But I also feel like different people are called to different things, if you will. You’re supposed to be an ambassador for Christ, you’re supposed to tell others about that good news. Some people do that on a personal, quiet one-on-one basis when they have established a relationship with someone over time and feel comfortable. FINE.

    But others are just bold, they are totally sold out for Christ and will take the repercussions as they come. I think Tebow is that second example, and I *have* to say that seeing a young, good looking 21 year old answer without embarrassment that he was a virgin and planned to remain that way until marriage ABSOLUTELY makes an impact. We need some of that in this world, because 99% of every other image we see either totally discredits that, or just doesn’t even mention it.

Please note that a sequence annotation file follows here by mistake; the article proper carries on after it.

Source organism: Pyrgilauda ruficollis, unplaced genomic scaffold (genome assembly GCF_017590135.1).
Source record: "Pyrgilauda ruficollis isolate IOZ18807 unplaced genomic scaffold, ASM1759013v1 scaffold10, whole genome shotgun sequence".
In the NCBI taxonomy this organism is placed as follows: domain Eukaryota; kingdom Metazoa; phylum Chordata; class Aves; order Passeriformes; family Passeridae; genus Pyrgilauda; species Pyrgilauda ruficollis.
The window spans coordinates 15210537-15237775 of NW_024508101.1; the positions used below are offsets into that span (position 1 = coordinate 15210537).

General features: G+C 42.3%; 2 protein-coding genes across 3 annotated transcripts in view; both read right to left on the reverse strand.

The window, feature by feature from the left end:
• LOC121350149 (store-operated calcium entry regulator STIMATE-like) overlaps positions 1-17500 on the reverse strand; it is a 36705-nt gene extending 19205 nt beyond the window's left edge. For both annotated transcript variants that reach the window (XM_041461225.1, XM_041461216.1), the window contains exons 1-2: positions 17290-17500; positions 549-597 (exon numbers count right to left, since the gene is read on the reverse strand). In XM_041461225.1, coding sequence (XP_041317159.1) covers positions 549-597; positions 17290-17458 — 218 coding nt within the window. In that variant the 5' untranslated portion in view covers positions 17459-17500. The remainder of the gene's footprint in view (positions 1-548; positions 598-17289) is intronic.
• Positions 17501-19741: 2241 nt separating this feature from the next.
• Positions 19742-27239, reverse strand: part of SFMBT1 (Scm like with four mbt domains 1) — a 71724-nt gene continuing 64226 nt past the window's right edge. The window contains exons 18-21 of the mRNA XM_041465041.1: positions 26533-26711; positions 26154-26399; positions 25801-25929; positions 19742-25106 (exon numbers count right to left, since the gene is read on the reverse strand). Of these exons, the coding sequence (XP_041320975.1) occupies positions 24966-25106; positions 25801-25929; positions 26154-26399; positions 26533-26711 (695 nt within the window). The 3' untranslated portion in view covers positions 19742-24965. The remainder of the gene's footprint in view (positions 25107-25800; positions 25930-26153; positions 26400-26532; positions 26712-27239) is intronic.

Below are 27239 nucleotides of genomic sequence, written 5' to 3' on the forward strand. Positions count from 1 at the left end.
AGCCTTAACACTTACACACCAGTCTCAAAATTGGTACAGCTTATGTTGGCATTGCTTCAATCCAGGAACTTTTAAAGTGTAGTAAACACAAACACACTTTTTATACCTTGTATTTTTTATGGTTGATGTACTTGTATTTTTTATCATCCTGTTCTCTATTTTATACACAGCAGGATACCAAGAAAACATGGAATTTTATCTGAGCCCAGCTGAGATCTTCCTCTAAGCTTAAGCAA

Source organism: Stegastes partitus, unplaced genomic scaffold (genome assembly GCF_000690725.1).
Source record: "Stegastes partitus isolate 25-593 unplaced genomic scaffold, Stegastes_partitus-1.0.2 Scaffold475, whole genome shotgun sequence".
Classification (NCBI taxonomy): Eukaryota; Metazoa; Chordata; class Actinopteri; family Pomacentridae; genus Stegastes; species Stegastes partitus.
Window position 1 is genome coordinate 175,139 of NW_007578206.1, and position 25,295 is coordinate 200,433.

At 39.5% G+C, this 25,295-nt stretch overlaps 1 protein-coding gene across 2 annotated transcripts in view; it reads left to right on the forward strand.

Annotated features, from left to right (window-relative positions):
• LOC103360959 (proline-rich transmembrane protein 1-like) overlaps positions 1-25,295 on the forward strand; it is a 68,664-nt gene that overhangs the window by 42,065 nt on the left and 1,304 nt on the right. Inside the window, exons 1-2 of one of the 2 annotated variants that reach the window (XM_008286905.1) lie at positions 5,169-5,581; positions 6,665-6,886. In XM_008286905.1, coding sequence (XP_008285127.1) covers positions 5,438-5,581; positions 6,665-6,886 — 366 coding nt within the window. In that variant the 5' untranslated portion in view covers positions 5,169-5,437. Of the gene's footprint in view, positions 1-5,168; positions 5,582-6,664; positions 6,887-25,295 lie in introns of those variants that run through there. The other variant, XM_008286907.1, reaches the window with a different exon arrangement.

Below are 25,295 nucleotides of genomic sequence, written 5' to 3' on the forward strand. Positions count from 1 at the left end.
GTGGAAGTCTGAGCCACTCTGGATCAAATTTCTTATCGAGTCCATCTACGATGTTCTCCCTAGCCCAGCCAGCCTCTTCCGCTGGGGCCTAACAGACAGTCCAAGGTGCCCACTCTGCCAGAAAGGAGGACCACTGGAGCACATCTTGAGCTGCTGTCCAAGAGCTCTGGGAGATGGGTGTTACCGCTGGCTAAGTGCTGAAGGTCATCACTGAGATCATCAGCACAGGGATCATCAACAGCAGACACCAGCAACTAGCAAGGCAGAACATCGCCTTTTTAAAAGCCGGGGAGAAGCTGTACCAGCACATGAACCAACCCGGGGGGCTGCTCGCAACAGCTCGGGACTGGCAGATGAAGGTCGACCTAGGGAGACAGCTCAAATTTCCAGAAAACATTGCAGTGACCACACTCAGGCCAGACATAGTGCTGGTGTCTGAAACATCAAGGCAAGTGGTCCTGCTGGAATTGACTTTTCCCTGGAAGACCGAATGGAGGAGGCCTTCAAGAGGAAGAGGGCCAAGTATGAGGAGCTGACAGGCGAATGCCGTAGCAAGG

I’m not discrediting what Rodgers or others are saying, but I honestly would have never known Aaron Rodgers was a Christian, or that he was any different from any other QB. Maybe if I knew him personally…but I admire Tebow for his fearlessness, because the arrows have certainly come at him, and if he never does anything else in his life, he really reminded me that you can’t be ashamed of the gospel. Not sure that would have happened if he had ‘toned it down’.

  6. alisonnixon - Dec 1, 2011 at 2:37 PM